Texting, invented in 1992, has changed little over the past 19 years. In the absence of innovation on the part of the phone companies, a number of companies have stepped in and created this new class of texting product that adds a significant value layer to the basic texting function. Group texting is like adding a party line (for those of you that remember them) to your text messages.
Texting is one of the most personal of communication technologies, it is ubiquitous and typically reaches into the most intimate social circles a user has. It has always been a one to one or a one to many product. Group texting does it one step better and puts any given circle of users into the same context and allows many to many communications through an online hub.
The players in the field, GroupMe, Disco.com, Huddl, FastSociety and Beluga offer up pretty much the same basic functionality of being able to create a new group of texters and an associated voip number via an online interface or a smart phone app. When a message is sent to the group’s unique number by any member, all members of the group receive the message. It is a service enhancement whose value is immediately obvious to even the most technically illiterate user. Group texting allows a group of users (up to
25 99) to coordinate their activities and/or movements quickly and easily.
To experiment with the technology I created a group for my four family members. To the right you can see their responses. My daughter, immediately upon experiencing it, set up one for her small group of 4 girl friends and has since been using it enthusiastically.
There is a business use case for the technology as well as a personal one. When I showed it to my brother-in-law, a surgeon in a small practice, he created an account to allow the four doctors in his practice to help communicate hospital call schedule conflicts without the intervention of a secretary/intermediary, an immediate stress and time saver.
Beyond the basic functionality each of the services has a slightly different feature set that differentiates them.
Disco.com, perhaps because it is so new, is a bare bones product with just group texting. GroupMe and Fast Society add Latitude-like and mobile tele-conferencing features. Huddl adds more social integration and image sharing options.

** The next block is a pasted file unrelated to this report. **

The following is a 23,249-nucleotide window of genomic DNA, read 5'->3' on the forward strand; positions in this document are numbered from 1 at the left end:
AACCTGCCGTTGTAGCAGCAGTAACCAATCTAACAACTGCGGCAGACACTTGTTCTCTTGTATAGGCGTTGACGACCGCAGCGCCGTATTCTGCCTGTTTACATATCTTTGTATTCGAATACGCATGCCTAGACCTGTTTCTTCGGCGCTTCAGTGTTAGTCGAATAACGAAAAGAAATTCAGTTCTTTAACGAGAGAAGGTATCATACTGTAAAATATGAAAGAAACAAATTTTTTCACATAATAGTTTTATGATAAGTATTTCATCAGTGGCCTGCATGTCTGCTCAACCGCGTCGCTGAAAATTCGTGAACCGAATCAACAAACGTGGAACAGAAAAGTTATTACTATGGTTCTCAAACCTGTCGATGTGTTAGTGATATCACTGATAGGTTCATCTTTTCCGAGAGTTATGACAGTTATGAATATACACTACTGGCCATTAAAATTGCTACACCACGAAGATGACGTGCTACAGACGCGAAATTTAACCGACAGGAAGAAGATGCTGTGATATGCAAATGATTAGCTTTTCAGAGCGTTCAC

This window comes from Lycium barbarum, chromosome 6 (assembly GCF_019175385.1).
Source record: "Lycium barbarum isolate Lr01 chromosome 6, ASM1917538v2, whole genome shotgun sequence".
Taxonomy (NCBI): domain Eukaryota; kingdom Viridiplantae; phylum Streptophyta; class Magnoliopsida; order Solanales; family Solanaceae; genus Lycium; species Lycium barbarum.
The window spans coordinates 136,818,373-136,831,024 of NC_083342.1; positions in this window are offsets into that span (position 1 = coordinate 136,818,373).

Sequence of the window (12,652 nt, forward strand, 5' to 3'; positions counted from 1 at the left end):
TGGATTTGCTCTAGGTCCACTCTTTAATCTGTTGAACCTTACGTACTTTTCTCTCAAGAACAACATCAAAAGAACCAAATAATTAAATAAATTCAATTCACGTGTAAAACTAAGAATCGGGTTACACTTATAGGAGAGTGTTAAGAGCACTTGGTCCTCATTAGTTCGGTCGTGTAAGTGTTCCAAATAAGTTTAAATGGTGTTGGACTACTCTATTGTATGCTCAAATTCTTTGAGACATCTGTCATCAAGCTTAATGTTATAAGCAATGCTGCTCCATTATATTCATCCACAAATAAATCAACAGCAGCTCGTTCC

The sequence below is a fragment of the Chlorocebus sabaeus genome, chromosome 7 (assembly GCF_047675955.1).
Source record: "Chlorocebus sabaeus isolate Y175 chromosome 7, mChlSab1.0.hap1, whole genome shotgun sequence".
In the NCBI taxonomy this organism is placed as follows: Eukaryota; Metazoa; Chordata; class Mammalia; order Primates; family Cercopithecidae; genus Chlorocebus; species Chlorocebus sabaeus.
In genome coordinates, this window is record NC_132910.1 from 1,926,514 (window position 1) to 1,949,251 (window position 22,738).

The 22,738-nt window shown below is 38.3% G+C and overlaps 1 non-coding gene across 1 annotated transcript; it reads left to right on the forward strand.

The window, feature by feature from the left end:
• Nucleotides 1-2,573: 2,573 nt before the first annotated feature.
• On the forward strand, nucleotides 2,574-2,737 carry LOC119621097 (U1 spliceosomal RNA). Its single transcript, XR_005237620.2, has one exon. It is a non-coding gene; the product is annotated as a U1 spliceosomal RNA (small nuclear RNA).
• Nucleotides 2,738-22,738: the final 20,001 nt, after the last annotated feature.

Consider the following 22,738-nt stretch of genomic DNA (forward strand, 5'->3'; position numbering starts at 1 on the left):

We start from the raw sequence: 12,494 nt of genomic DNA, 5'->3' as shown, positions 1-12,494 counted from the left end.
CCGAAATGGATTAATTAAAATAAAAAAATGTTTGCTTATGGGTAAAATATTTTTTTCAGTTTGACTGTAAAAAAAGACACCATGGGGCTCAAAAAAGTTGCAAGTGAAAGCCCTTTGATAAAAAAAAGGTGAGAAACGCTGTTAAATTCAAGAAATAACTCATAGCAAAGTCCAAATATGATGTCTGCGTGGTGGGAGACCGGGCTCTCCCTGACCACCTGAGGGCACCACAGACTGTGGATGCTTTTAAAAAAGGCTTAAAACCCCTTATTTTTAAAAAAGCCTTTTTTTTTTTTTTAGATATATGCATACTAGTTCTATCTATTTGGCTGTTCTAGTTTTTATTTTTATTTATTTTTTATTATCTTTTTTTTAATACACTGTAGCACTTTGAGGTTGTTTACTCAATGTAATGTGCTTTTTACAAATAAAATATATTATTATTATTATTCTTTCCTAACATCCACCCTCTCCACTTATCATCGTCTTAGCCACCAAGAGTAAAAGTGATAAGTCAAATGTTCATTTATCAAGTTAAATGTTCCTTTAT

Obviously the big boys think the space is important. Beluga was bought up by Facebook in early March. Disco.com, released at the end of March, was created internally at Google by a group that functions independently of the mother ship.
At the time of introduction, TechCrunch speculated that Disco.com would stay independent of any social efforts at Google. I see that as unlikely. Any development in a corporation ultimately needs to contribute back. While disco.com might be able to make it as a stand alone product it would be much more valuable if integrated with the likes of Latitude, the new Offers or even Google Voice. The team that created the product might stay as an independent development unit but ultimately the functionality of disco.com, like Hotpot, offers too much long term value to not bring it back into the corporate fold.
Ultimately, group texting is a activity that is not only extremely useful to the users but also very social and very local in nature. It reaches into the inner sanctum of our lives and exists where we are the most influenced and are the most influential. If leveraged appropriately, it could offer advertisers an incredible opportunity to understand and participate in those inner worlds. The technology, in adding a layer to a trusted medium, holds up the promise of making the telcos dumb texting pipes and foreshadows them losing out on the value created by the layer. It offers who ever runs the service the best view of our most intimate circle of friends and family, the people that we most trust and love.
My sense is that functionality of group texting is so useful and obvious that the capability will soon be everywhere. Who the leader will be is not yet clear.
Have you tried any of the services? What do you think of them? Will this type of service redefine the nature of our electronic social interactions?